The regular deer season is now almost two weeks old, and to hear a few people, including some hunters, you might get the impression that local deer populations are now approaching the endangered species level, knowing many have been harvested during that span. Admittedly, a fair number of whitetails have been taken, but there's also a very healthy number left, despite the much lower number being seen now. Judging from recent hunter-reported sightings, or lack thereof, that might seem hard to believe. So where do the deer go so as not to be as readily seen? Certainly there are times when it seems the earth has opened up and all the deer have gone underground. With no snow to reveal them or their telltale tracks, a stationary brown deer in a brown habitat can become nearly invisible. Every hunter can attest to that. The proof is when you look to the left and nothing is there. Look back a few seconds later, and a deer is standing there, as though it suddenly sprouted from the ground.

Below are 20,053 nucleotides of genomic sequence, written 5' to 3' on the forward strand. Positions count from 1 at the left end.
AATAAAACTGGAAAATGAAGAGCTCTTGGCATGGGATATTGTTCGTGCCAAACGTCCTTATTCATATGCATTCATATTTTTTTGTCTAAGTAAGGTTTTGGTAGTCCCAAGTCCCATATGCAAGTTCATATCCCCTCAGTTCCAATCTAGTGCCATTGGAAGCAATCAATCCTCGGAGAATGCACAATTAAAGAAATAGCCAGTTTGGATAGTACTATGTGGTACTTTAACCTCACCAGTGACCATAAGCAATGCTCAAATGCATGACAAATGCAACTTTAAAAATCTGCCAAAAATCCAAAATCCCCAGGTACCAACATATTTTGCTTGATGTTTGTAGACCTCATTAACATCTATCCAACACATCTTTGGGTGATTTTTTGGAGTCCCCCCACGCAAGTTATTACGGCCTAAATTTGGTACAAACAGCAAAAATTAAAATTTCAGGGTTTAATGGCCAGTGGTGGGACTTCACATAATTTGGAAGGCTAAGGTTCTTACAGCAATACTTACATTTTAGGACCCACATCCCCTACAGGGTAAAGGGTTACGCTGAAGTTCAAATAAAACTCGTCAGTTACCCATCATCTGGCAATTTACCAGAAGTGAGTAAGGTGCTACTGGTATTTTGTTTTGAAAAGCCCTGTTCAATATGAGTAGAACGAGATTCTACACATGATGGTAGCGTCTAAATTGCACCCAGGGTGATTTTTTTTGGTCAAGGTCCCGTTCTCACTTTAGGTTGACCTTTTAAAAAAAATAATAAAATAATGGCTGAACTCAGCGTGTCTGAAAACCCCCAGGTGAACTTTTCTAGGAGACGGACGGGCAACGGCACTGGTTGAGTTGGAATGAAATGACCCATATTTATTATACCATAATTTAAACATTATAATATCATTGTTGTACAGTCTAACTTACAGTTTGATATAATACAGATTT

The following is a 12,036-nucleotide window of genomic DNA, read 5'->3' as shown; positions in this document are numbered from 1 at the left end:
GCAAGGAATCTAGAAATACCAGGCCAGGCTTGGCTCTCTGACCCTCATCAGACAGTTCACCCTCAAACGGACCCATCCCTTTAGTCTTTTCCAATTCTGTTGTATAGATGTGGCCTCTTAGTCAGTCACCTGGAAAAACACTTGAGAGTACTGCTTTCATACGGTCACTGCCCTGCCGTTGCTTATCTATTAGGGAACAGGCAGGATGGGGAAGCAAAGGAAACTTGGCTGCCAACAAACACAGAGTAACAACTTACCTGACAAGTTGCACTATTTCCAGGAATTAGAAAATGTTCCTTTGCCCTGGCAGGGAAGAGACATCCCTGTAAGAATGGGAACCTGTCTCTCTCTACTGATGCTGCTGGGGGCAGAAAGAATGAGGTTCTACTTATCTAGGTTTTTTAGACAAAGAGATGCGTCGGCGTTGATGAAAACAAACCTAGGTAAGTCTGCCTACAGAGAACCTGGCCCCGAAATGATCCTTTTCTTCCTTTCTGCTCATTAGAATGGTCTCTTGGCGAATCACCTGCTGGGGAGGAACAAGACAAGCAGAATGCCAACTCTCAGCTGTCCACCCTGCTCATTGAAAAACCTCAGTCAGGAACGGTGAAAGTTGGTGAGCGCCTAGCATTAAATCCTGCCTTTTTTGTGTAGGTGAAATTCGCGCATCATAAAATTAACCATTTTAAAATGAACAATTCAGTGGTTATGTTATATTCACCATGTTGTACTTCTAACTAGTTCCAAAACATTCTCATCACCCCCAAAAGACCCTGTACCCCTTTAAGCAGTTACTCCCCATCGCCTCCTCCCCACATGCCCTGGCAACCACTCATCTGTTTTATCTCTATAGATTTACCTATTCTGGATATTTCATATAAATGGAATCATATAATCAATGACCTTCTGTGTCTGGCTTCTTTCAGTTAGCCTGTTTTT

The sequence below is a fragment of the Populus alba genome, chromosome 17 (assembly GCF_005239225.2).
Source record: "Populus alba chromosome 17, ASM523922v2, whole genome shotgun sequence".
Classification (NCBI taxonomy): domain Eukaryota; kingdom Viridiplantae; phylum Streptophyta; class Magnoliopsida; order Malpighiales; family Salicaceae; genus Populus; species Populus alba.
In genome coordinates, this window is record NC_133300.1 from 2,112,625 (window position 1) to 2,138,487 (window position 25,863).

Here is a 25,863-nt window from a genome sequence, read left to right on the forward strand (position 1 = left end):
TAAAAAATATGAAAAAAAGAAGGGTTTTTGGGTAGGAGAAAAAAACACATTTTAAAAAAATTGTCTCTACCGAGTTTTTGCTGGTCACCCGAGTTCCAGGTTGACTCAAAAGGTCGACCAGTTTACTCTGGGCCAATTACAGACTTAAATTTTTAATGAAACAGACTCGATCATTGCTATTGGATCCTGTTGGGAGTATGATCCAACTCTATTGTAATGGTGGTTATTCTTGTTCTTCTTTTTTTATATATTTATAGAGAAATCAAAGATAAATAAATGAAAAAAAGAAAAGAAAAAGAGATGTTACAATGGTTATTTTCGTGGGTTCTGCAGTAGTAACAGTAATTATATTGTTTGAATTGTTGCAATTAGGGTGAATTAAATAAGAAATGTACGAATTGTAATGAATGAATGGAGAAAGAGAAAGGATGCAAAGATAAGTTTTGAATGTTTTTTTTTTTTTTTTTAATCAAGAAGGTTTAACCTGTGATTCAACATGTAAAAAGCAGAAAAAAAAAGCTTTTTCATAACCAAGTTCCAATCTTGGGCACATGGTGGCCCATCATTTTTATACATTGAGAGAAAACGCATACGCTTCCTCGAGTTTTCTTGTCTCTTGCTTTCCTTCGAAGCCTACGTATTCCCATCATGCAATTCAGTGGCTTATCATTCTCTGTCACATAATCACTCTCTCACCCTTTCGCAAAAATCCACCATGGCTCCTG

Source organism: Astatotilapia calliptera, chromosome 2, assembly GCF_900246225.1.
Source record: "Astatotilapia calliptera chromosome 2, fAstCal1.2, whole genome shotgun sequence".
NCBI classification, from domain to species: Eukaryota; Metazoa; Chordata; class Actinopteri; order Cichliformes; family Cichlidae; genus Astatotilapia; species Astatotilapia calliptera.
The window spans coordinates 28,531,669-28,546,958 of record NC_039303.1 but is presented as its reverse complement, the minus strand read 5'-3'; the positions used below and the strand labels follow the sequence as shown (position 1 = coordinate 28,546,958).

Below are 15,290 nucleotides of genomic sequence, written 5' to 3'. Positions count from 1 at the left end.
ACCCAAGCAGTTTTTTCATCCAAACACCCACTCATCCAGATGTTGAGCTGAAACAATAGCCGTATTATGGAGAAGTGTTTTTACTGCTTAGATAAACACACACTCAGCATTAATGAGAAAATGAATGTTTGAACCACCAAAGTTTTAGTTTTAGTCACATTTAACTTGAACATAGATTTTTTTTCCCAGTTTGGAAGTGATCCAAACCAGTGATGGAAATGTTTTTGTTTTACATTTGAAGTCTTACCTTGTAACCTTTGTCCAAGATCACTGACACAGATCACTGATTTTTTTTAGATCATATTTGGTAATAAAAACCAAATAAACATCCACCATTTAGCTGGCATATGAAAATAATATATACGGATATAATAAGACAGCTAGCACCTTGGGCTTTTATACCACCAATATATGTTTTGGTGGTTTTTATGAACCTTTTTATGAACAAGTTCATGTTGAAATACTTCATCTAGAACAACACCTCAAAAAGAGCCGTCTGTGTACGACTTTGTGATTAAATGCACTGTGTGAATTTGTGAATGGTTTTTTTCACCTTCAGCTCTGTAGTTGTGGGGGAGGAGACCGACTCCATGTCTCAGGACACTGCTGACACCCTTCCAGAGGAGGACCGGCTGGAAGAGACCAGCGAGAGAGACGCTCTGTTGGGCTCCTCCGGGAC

The reason deer are so difficult to spot in late autumn cover has a great deal to do with how nature has equipped them with ideal coloration and shading. If you look closely at a deer that's standing in good light, you'll notice that its coloration consists of four basic shades. Starting at the top of its back, the color is a dark brown, almost black. Then that lightens somewhat as you move down its side, to a medium brown. Then the lower body is a light brown that eventually merges into an all-white underbelly area. So the top-to-bottom shades of color on a deer take full advantage of the sunlight's effect, offsetting the sunlight's higher brightness on the back area while the lighter lower body portion is neutralized by the effects of shade. This natural camouflage is why we often fail to see a deer until it moves.